Managing long-term absence also requires careful handling, and legal advice should be sought.
A critical issue in addressing such issues is, of course, whether the employee has a disability. That will make it more difficult (but not impossible) to dismiss for repeated short term absence.
When addressing concerns about absence, employers should be aware of the many conditions that may qualify as a disability under the Equality Act 2010. The Act defines a disability as a physical or mental impairment significantly affecting an individual’s ability to carry out normal daily activities over the long term. Employers have a legal obligation to make “reasonable adjustments” for employees with a disability and that could include adjusting normal absence management triggers. While the employer is not obliged to make intrusive enquiries about the state of an employee’s health, they are expected to take action when a potential disability is brought to their attention. Some medical conditions may not, at first glance, be recognised as a disability. Here are some examples of the kinds of medical conditions that employers may be caught out by.
Many people suffer from long covid, a condition that can substantially impact daily life and is persistent over an extensive period of time. Symptoms range from physical to mental conditions. In some cases, depending on the severity, impact, and period of suffering, long covid can be classified as a disability under the Act.
For some women, menopause symptoms can be severe, significantly impacting on their quality of life and ability to work. In severe cases menopause symptoms can satisfy the disability definition. This is reviewed on a case-to-case basis, distinguishing between mild to moderate symptoms and those so severe, that they significantly impact daily life.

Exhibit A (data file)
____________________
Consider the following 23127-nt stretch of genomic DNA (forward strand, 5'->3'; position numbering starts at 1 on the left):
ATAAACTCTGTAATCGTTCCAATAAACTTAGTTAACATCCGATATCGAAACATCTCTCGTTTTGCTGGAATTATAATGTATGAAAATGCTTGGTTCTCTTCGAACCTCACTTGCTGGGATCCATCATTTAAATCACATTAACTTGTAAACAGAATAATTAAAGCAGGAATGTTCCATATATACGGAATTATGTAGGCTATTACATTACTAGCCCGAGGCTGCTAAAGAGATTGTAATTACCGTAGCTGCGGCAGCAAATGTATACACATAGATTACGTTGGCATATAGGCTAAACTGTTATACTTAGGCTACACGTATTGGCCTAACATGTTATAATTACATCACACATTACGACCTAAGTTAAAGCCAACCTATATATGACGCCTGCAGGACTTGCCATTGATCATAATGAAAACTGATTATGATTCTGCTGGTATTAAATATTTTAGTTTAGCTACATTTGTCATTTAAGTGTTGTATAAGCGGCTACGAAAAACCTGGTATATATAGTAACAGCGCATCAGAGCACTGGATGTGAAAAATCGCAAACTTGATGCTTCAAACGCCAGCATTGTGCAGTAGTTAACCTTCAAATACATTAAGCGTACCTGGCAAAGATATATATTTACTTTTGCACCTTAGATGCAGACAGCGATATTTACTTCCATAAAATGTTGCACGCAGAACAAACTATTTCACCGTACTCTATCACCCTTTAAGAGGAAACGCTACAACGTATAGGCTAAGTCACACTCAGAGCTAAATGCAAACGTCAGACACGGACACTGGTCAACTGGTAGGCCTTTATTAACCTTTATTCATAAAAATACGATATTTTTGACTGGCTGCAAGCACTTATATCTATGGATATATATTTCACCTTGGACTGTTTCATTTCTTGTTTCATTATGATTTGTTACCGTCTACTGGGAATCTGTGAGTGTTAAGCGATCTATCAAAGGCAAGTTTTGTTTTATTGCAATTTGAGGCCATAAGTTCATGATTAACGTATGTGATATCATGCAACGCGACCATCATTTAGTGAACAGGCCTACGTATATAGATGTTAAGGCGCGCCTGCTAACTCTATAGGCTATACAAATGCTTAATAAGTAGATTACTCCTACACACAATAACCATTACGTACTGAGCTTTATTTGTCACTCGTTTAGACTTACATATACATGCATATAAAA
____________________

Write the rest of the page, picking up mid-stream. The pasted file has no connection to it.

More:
Depending on the frequency, severity and impact of the attacks, migraines may constitute a disability under the Act. Regular migraines can cause considerable inconvenience and interruption to work from both the employer’s and the employee’s perspectives. Occupational health input in such situations can be crucial to establishing the best way to manage an employee who regularly suffers from this debilitating condition.
Managing sickness absence
It is inevitable that employees will require time off for genuine ill health. Having a clear sickness absence policy, as well as regular (and expected) return to work interviews, is essential. Employees should know that if they have to be off work through sickness, they must inform their employer at the earliest possible opportunity, and know that they will have to account for their absence on their return.
Where there is an underlying condition, occupational health assessments are usually helpful in establishing the best way to manage the employee, including whether or not they have a disability.
It is vital that employers do not ignore information about a genuine health condition that could amount to a disability. But where there is strong evidence which suggests that an employee is actually “pulling a sickie” an employer is certainly entitled, following the proper processes, to take action.
As for National Sickie Day, why do we have increased absences at this time of the year?
The winter months do take their toll on our feelings of well-being and mental health. Sometimes small changes, like encouraging staff to take their rest breaks or altering working hours to allow staff to get some daylight in their non-working hours, can make a difference to staff well-being and absence levels.
If you would like any further information on this topic do not hesitate to contact a member of BTO’s Employment Team.
This update contains general information only and does not constitute legal or other professional advice.